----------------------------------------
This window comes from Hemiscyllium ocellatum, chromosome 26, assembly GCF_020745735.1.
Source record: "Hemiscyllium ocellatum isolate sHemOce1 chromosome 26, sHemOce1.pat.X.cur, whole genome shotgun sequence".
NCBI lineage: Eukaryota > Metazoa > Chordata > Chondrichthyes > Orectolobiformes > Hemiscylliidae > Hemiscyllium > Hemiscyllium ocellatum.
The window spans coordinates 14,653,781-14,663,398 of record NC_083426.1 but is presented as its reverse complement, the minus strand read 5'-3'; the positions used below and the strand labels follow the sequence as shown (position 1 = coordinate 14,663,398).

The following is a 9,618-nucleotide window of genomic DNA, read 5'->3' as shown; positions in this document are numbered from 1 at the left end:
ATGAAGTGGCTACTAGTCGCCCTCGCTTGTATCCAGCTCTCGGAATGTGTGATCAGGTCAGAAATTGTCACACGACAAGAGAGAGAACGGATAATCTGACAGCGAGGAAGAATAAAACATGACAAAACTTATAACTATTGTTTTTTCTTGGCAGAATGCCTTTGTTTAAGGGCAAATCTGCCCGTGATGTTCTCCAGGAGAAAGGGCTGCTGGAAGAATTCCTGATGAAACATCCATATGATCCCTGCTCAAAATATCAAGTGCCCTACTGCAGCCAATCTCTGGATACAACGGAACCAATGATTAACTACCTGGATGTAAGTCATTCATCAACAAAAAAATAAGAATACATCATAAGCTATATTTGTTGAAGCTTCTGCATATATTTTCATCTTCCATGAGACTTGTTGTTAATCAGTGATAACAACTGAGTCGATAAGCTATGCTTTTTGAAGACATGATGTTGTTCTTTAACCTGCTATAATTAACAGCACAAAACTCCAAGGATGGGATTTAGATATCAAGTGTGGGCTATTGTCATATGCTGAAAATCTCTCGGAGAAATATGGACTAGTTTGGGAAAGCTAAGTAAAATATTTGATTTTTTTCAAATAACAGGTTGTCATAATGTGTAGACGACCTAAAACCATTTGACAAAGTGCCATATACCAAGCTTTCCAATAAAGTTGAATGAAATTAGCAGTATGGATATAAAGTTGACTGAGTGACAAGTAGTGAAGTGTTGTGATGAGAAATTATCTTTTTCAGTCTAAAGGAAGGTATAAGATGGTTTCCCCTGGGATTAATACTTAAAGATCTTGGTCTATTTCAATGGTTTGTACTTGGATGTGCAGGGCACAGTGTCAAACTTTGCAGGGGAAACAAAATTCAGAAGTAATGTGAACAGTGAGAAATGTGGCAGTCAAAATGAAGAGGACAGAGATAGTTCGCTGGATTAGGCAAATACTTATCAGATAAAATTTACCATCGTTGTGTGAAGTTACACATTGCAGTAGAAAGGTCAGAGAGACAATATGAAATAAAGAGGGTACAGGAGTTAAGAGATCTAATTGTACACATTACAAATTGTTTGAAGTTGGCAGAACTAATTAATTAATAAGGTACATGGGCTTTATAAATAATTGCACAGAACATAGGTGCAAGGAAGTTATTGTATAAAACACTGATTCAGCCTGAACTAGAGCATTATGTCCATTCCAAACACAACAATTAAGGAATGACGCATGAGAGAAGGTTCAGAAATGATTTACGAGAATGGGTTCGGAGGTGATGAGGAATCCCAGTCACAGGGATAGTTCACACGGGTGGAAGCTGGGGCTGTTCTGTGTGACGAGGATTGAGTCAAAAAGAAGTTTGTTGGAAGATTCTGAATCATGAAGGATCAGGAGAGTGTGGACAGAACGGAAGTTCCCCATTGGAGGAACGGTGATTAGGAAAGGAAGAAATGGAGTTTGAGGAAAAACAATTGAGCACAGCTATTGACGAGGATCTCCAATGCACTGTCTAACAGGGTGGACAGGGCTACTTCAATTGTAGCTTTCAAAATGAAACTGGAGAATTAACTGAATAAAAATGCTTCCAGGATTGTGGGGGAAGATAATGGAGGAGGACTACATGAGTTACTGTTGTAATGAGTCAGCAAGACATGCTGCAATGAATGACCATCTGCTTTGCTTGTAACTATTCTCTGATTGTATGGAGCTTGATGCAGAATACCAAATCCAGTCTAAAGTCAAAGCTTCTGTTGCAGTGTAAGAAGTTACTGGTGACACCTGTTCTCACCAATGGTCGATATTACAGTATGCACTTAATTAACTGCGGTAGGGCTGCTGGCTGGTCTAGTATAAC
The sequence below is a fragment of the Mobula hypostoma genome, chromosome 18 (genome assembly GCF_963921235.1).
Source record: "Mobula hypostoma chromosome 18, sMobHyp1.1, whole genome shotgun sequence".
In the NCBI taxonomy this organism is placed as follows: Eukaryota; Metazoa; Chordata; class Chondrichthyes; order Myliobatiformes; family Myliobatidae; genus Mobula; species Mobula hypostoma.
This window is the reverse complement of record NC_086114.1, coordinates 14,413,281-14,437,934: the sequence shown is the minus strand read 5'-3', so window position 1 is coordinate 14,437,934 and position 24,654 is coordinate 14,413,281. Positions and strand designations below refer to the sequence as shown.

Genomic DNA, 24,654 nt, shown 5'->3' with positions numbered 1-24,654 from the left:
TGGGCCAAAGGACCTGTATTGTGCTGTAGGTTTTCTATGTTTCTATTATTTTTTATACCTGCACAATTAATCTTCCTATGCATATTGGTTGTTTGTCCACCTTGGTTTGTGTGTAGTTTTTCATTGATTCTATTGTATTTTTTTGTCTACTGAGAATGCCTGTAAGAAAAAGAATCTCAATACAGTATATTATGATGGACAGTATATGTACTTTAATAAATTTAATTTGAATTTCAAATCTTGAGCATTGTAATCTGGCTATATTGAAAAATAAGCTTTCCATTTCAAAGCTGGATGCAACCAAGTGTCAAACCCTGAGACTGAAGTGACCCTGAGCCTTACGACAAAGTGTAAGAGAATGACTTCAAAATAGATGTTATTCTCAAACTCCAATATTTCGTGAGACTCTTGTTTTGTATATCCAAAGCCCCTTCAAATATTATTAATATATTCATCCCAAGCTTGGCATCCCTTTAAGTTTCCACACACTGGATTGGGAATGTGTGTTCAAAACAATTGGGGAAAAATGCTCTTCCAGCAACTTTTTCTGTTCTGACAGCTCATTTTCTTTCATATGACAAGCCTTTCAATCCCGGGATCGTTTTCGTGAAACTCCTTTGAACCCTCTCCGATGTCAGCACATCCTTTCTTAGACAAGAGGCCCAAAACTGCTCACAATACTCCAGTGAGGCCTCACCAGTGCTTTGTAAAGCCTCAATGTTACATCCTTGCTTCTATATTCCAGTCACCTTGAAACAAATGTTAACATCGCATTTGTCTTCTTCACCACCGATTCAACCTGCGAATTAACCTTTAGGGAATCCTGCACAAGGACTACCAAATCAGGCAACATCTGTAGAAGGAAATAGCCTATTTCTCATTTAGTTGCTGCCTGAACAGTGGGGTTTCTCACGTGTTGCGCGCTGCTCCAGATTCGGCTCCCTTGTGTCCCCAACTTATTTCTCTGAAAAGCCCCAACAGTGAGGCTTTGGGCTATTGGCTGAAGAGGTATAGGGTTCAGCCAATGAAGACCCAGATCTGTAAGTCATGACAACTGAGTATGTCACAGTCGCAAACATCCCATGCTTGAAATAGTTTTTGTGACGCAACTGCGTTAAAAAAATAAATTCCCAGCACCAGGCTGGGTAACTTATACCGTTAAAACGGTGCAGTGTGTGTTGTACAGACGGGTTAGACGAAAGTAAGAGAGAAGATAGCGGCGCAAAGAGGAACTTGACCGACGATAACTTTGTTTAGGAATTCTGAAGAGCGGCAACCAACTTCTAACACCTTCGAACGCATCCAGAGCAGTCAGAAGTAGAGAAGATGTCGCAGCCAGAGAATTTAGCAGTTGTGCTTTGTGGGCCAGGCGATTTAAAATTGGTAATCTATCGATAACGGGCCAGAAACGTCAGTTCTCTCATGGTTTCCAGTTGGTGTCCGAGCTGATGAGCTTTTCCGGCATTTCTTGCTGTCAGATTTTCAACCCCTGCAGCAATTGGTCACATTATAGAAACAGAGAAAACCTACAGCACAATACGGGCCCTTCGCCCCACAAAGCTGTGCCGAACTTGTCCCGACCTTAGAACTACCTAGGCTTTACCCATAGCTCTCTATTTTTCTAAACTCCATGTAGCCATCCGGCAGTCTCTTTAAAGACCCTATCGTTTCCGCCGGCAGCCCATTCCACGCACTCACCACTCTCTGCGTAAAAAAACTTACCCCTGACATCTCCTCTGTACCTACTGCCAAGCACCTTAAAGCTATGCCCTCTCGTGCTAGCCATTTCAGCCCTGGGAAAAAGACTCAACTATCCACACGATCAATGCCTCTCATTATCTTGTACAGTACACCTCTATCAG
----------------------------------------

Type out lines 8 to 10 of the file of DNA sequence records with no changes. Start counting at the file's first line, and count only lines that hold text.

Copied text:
Source record: "Mobula hypostoma chromosome 18, sMobHyp1.1, whole genome shotgun sequence".
In the NCBI taxonomy this organism is placed as follows: Eukaryota; Metazoa; Chordata; class Chondrichthyes; order Myliobatiformes; family Myliobatidae; genus Mobula; species Mobula hypostoma.
This window is the reverse complement of record NC_086114.1, coordinates 14,413,281-14,437,934: the sequence shown is the minus strand read 5'-3', so window position 1 is coordinate 14,437,934 and position 24,654 is coordinate 14,413,281. Positions and strand designations below refer to the sequence as shown.